The catastrophic impact of the crash provoked many governments to subject their already hard-pressed populations to even greater austerity. This was the spark that lit the Arab revolutions that shook North Africa and the Middle East in 2011. The successful toppling of oppressive regimes in Tunisia and Egypt and the rigorous challenges to others in Syria, Bahrain and Yemen put the actuality of revolution back in the heart of global politics.

The spectacle of millions of people filling up city centres in the region in heroic defiance inspired tremors of resistance to vibrate outwards, intersecting with, among others, the Occupy movement in the US, Idle No More in Canada and the anti-austerity campaigns in Europe.

The period following these revolutionary breakthroughs, however, has been a stark reminder that although these uprisings can be partially effective at forcing democratic concessions out of their respective elites, authentic transformation will only come by confronting the economic core of a capitalist state. The military decapitation of the Morsi government in Egypt this summer underlines that only socialist revolution can provide the full and lasting implementation of democratic freedoms.

Such an outcome in the region may still appear remote but the social platform for it is real in the form of the gigantic working classes that have been brought into existence. The revolutionary impulse has been sustained in Egypt by militant textile workers in factories such as Mahala al-Kobra and Kafr al-Dawar employing thousands. The political weight of the country’s 25 million workers is a crucial agent of Egypt’s explosive sequence of rebellion since 2011.

Rosa Luxemburg’s observation on the irreplaceable power of mass proletarian action is even more valid in our time than in her own:

‘Socialism must be created by the masses, by every proletarian. Where the chains of capitalism are forged, there they must be broken. Only that is socialism, and only thus can socialism be created.’

For the first time in human history, most of the world’s inhabitants live in cities and by the middle of this century that figure will have risen to 70%.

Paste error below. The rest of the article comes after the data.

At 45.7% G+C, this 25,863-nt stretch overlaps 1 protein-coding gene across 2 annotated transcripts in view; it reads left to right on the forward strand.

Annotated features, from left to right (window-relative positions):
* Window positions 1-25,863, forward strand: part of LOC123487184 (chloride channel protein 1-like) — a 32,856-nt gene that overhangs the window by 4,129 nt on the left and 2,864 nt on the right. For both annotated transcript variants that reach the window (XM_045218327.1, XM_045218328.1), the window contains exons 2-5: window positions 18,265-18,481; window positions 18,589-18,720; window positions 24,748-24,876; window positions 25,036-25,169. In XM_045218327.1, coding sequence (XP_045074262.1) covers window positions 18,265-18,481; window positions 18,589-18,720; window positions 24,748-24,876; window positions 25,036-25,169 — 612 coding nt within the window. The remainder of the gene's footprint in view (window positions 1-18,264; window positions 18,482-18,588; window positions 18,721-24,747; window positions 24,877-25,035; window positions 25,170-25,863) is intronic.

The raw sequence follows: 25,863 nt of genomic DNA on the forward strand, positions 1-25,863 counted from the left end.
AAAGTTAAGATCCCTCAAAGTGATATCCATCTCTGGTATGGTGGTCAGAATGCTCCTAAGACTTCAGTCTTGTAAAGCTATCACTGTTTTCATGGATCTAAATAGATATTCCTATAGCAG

Needless to say, this demographic revolution does not represent an upward curve in terms of standards of living and quality of life for the majority-in fact, the reverse. One recent analysis of global economic polarisation has concluded:

‘Take the whole income of the world and divide it into two halves: the richest 8% will take one-half and the other 92% of the population will take another half. So, it is a 92-8 world.’

Twenty-first century capitalism does not have the means or the inclination to rectify this ticking time-bomb. The size and militancy of the global proletariat, however, now provides both.

From reforms to revolution

A notable feature of the current wave of revolt around the world is that it is often sparked by quite modest demands. In Tunisia, a single stall-holder unable to find space to sell his groceries; in Brazil, a planned hike in bus fares; in Istanbul, a scheme to replace an urban park with a shopping mall.

The combination of neoliberal austerity and social polarisation has created a global powder-keg that can be lit by the smallest fuse. This entails that in the current era the battle for reforms within capitalism cannot be separated from the ultimate pursuit of socialist revolution. The left must throw itself into every struggle against the system, as each one contains the seeds of a greater conflagration.

Revolutionaries have to engage in joint campaigns with other currents, while simultaneously highlighting their limitations as vehicles for transformative change. Only the conscious organisation of a layer of advanced workers within capitalism will be enough to crack open the centres of state power. This does not mean that in the current period revolutionaries stand aside from the modes of resistance that are emerging. The united front model of activity as developed by the left within Stop the War and the People’s Assembly in the UK has provided a fertile forum for debate and campaigning.

The political earthquakes that have previously shaken capitalist states throughout will undoubtedly recur in the near future. The creative experiments with organisation that are galvanising many parts of the left, combined with the burgeoning combativity of the global working class provides the possibility of fulfilling Marx’s enduring vision of socialist revolution:

‘When a great social revolution shall have mastered the results of the bourgeois epoch, the market of the world and the modern powers of production, and subjected them to the common control of the most advanced peoples, then only will human progress cease to resemble that hideous, pagan idol, who would not drink the nectar but from the skulls of the slain.’

Sean Ledwith

Sean Ledwith is a Counterfire member and Lecturer in History at York College, where he is also UCU branch negotiator. Sean is also a regular contributor to Marx and Philosophy Review of Books and Culture Matters

Tagged under: